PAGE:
Dont let me down : The Beatles Bootleg Recordings 1963 debacle.


Public relations nightmare, cynical marketing and generally a really bad move. I am considering all these things on Christmas Day 2013. This has traditionally been A) time for me to think of a baby in a stable  and  B) to open presents related to the Beatles . At the moment it’s two Beatle shirts and a book of John Lennon letters, later on it should be The Beatles at the BBC volume two.But in the midst of all this joy I am angered by the ridiculous release on ITunes of The Beatles Bootleg Recordings 1963. This has been made even worse with the rumour that Universal (The Beatles current record label) are intending to release in January a collection of The Beatles US Albums.

In the case of the “Bootleg” recordings some critics have unfairly attacked the material. If you are a fan of Anthology One, you will enjoy  the historic nature of the outtakes, radio recordings and rare demos. You probably won’t enjoy the price.  Both UK and Australian fans have been slammed with charges close to circa $70 Australian. In an era of digital technology , with no liner notes and poor cover art this is akin to highway robbery. To put this into perspective I paid around $50 Australian for the original Anthology Two in 1996. Anthology Two was  the best of the anthology series featuring rare live performances and the development of Sgt Pepper. In that instance it was an old style double jewel case with liner notes and two CD’s, and I have the photographs to prove it!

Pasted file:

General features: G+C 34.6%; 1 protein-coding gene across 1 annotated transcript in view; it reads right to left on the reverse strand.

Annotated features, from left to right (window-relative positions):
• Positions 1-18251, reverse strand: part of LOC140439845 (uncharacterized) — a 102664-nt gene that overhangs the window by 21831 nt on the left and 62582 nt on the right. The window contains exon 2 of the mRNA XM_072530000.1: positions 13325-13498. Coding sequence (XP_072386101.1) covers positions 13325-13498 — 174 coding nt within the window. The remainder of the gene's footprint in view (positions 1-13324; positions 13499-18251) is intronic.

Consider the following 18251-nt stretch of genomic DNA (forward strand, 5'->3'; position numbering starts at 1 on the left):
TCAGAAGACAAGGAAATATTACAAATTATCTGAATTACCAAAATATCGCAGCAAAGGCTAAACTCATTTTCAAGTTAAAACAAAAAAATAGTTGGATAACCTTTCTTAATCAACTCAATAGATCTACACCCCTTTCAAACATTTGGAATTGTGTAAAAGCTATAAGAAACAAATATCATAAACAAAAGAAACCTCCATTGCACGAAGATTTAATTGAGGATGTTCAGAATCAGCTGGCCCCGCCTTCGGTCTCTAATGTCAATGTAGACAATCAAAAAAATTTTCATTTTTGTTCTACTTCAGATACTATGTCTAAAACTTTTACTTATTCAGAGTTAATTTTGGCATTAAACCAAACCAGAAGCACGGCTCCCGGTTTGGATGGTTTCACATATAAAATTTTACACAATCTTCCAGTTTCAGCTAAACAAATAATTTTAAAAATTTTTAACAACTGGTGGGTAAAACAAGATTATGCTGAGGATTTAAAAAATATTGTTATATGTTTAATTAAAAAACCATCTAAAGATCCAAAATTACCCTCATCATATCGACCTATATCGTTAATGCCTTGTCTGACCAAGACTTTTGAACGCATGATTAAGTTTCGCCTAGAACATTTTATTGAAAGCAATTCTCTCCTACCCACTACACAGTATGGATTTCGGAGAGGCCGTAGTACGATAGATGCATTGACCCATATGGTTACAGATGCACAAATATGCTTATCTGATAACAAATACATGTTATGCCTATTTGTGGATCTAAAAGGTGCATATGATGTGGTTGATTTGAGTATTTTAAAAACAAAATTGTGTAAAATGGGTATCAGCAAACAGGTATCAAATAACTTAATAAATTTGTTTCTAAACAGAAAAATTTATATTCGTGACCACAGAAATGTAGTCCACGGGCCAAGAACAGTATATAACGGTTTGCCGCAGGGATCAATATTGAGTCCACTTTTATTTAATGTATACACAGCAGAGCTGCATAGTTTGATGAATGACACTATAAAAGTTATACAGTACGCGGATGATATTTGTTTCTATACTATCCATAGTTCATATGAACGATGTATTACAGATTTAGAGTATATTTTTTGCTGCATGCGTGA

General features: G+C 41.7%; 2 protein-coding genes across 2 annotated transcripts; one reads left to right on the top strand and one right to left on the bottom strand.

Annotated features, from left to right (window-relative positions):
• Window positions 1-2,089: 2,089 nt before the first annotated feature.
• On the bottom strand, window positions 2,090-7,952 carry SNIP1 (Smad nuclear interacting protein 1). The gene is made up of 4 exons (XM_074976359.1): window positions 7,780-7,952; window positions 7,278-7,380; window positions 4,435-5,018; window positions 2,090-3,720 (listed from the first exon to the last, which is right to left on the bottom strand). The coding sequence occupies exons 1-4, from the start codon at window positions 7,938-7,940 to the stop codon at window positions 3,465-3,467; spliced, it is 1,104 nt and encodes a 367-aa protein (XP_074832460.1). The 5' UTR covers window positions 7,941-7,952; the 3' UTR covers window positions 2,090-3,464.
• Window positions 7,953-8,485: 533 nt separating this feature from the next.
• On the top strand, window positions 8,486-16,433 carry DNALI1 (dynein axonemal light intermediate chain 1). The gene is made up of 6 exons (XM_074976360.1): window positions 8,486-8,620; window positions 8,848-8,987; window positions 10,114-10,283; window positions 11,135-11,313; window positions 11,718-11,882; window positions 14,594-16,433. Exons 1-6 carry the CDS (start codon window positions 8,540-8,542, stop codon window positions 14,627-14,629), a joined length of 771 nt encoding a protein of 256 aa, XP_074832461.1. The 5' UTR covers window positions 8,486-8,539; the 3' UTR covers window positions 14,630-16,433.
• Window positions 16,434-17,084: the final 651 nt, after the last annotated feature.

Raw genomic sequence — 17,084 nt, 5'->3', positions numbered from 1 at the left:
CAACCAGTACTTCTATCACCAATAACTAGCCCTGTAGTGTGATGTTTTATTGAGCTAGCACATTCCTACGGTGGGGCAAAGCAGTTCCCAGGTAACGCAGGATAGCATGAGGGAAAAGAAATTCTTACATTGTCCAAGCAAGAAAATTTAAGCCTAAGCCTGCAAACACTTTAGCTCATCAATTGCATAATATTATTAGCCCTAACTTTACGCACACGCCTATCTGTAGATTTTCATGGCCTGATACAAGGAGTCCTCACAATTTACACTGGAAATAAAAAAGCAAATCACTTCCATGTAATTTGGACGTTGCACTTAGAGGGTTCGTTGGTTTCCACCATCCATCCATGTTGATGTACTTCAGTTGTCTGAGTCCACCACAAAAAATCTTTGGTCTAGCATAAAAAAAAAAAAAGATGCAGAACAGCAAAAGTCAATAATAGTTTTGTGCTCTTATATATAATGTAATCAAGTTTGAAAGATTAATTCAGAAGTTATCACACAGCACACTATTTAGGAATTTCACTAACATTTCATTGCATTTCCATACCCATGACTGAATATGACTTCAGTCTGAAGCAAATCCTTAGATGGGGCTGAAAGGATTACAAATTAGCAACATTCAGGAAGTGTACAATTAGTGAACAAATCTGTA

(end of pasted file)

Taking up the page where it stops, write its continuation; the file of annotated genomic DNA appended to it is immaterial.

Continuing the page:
Whilst I have always wanted a legitimate copy of Bad to Me, and outtakes are always fun. Not for this price. True, fans will pay high prices for real bootlegs. But this is from a legitimate source, not a dodgy geezer  wearing a plastic mac in a deserted car park on a rainy night. With a retail price markedly higher than any other single Beatles release (Including the comparable Anthology series) , the men in the mac’s or the dudes with downloads won’t go out of business just yet. Whilst the release of this material to ensure it can still be legally owned by the Beatles is  a fair case, both Dylan and the Beach Boys have arguably handled recent issues from this era with more sensitivity. Looking at the upcoming box set release of the US albums is also deceptive.  Already attempted using the original US masters in 2004/2006 by EMI but mysteriously left incomplete. This sounds really good, the package to even include the famous “butcher” cover  and Hey Jude album. However, unlike the EMI issue which remastered the original (controversial) US mixes , rumours suggest that the newer box set will be more sonic recreation from the 2009 remasters than historically accurate. If not to make money, what is the point of these releases? As a Beatles fan, I will buy good product at ridiculous prices. But not this time. If Universal continues to market The Beatles in this way, they risk seriously damaging the brand. Perhaps I’ll put  Dylan and the Beach Boys on my Christmas list next year instead.


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